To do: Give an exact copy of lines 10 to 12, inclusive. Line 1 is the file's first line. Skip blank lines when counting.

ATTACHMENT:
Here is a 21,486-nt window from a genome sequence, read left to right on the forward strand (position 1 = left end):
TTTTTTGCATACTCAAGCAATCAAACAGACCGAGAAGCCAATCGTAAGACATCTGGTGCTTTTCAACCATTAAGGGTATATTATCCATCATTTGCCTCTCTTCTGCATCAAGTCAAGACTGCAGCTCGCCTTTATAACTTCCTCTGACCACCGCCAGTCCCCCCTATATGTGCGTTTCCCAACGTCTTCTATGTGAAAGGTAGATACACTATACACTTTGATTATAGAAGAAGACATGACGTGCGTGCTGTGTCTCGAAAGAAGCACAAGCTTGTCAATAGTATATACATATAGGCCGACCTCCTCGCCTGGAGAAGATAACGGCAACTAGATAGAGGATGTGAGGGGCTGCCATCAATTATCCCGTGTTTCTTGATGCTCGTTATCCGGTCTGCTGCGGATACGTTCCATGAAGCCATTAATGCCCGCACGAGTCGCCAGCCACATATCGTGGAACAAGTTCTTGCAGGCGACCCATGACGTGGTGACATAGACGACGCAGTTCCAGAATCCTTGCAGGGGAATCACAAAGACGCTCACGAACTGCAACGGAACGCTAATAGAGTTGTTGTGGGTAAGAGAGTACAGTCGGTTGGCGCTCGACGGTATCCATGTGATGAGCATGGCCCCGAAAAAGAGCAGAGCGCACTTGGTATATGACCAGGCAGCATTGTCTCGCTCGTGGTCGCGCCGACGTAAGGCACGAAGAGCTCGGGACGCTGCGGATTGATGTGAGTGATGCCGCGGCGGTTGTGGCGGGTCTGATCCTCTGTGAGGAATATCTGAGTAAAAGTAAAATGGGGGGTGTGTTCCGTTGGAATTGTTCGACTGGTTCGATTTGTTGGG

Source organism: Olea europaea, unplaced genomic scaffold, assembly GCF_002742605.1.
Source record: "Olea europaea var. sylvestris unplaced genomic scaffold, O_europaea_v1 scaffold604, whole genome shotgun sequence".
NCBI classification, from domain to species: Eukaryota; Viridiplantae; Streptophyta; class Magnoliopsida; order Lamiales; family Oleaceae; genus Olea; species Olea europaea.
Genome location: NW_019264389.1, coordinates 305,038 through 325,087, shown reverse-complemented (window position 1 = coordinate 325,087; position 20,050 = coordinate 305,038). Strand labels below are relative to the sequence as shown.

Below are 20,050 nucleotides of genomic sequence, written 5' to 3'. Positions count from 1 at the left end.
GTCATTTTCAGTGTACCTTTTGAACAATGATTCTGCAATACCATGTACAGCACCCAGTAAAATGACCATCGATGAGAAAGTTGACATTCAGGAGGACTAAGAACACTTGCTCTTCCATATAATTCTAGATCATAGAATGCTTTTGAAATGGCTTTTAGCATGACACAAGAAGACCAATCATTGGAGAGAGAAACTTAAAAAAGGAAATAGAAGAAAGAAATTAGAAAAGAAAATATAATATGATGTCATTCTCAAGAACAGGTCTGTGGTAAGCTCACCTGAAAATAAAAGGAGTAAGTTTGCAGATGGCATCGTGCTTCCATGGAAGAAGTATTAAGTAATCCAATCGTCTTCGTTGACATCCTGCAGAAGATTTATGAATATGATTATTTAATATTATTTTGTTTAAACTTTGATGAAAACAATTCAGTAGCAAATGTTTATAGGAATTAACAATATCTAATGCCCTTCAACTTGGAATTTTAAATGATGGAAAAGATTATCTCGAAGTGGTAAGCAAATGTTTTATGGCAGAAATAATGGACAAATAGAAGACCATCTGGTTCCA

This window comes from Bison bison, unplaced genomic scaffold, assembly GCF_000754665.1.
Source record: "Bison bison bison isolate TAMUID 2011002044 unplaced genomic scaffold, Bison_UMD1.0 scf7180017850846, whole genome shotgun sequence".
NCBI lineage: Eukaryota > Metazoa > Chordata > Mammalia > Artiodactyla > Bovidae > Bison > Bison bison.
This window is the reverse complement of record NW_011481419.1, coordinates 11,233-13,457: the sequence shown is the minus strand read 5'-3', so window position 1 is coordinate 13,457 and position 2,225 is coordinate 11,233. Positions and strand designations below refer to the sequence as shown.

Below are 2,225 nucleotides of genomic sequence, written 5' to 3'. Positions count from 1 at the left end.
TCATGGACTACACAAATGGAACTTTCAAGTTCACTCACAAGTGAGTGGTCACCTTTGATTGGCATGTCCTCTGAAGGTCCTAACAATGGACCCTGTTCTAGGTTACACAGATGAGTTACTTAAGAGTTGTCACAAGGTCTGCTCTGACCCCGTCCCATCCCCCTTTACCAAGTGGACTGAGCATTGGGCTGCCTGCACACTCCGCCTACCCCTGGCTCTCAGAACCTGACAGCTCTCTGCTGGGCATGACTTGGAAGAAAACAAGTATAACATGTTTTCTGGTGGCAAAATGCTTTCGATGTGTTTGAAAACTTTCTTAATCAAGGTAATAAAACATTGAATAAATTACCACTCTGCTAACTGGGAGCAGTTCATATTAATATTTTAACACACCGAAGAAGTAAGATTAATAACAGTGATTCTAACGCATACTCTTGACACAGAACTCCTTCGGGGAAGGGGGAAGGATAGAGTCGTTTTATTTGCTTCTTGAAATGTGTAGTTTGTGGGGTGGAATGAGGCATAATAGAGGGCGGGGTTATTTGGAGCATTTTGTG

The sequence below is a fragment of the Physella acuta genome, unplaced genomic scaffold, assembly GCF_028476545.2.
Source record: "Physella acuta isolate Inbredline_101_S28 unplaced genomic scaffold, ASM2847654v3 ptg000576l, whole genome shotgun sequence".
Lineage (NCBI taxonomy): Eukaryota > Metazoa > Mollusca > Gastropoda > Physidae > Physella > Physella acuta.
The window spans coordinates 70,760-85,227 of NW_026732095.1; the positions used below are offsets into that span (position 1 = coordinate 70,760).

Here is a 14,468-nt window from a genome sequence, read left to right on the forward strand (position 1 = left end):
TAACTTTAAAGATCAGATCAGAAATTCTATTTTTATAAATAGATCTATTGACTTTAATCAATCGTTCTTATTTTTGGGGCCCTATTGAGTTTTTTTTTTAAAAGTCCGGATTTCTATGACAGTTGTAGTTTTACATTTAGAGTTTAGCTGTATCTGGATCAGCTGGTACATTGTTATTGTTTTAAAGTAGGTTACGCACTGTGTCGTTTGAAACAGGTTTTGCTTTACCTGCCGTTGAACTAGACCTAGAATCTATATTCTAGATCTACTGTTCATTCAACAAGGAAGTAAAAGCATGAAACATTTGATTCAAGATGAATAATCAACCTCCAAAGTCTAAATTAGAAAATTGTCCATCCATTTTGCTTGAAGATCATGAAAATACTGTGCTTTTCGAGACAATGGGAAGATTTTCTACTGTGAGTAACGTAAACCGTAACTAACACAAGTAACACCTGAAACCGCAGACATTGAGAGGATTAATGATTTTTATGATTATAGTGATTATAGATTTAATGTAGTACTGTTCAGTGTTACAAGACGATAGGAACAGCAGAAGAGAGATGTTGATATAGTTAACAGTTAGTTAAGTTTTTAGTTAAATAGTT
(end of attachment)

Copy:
Source record: "Bison bison bison isolate TAMUID 2011002044 unplaced genomic scaffold, Bison_UMD1.0 scf7180017850846, whole genome shotgun sequence".
NCBI lineage: Eukaryota > Metazoa > Chordata > Mammalia > Artiodactyla > Bovidae > Bison > Bison bison.
This window is the reverse complement of record NW_011481419.1, coordinates 11,233-13,457: the sequence shown is the minus strand read 5'-3', so window position 1 is coordinate 13,457 and position 2,225 is coordinate 11,233. Positions and strand designations below refer to the sequence as shown.